An Operative Problem
Charles A. Sankey
10 April 1968

Throughout my official visits I have been attempting to challenge the "brethren to make their Masonry a living entity "by showing that many of its symbols, concepts and teachings were truly Masonic-things-to-live-by. Tonight I am continuing to do so but with an especial pertinence as this past week has been marked by an event of great tragedy and of deep significance. Tonight our candidate walked on the mosaic pavement. This week we have seen clearly that the mosaic pavement is not just an ornament in a Masonic lodge but that it blankets the whole earth and that we all walk on it, for the mosaic pavement is the ground of the human situation.

The significance of the mosaic pavement has, in some Masonic traditions, been expressed thus:

The Lodge is furnished with mosaic work to remind us of the precariousness of our state on earth. ¨ While this emblem is before us we are instructed to boast of nothing; to have compassion and to give aid to those in adversity; to walk uprightly and with humility; for such is this existence that there is no station in which pride can be stabley founded; all men in birth and in the grave are on a level.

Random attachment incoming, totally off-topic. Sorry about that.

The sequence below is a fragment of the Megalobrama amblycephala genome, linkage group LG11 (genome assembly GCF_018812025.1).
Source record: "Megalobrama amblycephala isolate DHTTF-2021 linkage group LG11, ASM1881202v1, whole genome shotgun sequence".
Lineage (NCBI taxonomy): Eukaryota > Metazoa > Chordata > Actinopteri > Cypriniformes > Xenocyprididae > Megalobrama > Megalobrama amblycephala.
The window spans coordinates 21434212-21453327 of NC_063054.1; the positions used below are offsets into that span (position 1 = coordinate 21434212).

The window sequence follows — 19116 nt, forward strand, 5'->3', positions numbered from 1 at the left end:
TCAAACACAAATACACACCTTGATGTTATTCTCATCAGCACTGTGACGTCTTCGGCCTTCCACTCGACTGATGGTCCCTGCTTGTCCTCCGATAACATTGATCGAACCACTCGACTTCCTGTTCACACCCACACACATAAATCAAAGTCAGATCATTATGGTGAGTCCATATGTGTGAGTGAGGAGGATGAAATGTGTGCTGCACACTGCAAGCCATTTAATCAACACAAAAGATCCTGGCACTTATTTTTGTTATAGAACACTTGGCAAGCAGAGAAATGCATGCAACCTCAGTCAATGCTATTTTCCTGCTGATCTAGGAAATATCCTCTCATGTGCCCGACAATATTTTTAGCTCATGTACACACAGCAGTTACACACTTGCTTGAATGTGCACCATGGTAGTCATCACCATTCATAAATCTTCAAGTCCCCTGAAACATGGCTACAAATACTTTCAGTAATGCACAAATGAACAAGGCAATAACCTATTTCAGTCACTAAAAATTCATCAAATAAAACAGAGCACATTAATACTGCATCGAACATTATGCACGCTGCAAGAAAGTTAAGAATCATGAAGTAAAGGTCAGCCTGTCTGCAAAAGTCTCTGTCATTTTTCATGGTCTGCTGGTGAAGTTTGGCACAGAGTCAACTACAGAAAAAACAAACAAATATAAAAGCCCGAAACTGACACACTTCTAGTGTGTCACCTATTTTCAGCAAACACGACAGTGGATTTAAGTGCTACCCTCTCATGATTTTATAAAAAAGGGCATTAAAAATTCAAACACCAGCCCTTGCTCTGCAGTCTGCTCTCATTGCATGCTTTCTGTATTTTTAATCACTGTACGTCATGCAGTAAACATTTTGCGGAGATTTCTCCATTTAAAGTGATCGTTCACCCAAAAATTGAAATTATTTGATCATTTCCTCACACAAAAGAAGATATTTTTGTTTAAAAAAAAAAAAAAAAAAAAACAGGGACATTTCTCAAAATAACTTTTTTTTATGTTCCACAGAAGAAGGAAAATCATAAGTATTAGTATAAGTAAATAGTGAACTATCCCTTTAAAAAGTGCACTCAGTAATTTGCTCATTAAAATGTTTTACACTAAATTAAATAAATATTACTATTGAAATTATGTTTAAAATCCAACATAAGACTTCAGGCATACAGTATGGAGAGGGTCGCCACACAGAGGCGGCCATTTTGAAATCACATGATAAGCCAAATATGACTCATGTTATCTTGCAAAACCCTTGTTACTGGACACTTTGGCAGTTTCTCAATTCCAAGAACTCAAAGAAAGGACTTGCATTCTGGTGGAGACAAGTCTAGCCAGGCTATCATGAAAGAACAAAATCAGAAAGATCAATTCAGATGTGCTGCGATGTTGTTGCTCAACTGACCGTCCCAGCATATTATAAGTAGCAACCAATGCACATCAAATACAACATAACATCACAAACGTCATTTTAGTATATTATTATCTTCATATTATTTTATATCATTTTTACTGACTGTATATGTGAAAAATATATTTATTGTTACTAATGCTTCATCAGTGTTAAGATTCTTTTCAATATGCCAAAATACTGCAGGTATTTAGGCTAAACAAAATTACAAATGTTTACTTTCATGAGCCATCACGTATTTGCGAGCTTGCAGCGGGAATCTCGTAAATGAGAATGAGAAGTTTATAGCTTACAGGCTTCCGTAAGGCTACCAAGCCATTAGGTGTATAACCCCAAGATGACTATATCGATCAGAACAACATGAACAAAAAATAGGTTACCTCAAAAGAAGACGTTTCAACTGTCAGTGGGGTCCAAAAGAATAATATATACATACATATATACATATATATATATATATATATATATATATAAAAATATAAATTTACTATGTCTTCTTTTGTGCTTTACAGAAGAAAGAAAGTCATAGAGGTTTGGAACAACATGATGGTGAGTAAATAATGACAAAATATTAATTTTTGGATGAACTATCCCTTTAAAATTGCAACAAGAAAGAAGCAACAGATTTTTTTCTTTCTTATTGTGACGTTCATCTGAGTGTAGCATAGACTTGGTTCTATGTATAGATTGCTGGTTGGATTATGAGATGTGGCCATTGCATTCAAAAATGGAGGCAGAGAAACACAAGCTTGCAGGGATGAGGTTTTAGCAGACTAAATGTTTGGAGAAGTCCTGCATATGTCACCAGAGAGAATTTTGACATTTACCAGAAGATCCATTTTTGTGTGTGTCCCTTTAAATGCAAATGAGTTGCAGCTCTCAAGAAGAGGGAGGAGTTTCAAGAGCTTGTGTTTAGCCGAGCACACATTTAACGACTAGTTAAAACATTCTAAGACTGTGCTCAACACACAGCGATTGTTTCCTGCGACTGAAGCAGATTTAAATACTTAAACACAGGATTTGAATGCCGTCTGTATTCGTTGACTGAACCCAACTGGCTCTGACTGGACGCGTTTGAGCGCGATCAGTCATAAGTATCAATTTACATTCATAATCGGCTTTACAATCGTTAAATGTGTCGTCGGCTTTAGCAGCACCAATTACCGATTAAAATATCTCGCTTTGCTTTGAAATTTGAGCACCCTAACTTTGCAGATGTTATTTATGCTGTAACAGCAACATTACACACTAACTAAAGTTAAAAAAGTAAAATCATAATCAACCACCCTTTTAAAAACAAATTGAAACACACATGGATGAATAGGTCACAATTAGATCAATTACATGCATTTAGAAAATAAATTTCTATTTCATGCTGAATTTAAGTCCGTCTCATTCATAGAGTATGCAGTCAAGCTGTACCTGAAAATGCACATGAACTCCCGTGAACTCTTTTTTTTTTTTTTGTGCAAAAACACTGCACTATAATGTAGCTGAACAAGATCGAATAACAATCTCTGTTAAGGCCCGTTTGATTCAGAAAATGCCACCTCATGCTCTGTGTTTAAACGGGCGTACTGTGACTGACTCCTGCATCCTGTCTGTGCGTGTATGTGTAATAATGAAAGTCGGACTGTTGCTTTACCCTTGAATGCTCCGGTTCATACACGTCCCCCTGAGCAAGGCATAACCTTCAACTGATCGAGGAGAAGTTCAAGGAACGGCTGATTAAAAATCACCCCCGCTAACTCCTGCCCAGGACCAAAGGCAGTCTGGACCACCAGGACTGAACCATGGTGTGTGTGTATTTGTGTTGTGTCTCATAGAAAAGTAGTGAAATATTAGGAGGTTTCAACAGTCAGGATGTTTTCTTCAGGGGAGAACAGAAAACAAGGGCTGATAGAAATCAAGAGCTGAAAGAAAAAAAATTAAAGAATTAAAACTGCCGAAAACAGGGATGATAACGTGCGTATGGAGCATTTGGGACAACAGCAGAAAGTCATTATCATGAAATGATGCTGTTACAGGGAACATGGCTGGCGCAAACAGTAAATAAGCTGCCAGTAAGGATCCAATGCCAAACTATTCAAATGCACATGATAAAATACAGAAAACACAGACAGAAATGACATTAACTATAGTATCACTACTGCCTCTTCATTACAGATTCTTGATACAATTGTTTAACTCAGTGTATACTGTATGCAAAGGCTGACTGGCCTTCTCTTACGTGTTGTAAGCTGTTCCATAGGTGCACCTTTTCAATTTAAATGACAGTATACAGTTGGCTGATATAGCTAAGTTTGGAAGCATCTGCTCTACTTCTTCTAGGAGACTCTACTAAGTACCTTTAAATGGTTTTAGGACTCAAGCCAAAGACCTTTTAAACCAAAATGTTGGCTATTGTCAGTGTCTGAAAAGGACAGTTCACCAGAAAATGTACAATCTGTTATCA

The human situation does indeed call for humility. But the events of this week have also brought into focus the immense potential in certain human beings. Arnold Toynbee has written:-

A human society is inherently incapable of playing an active creative role in human affairs. The society is not, and cannot be, anything more than a medium of communication through which the individual human beings interact with each other. It is human individuals and not human societies that 'make1 human history.

Then he quotes from Henri Bergsen:

It is useless to maintain that social progress takes place of itself, bit by bit, in virtue of the special condition of the society at a certain period of its history. It is really a leap forward which is only taken when society has made up its mind to try an experiment; this means that society must have allowed itself to be convinced, or at any rate to allow itself to be shaken; and the shake is always given by somebody.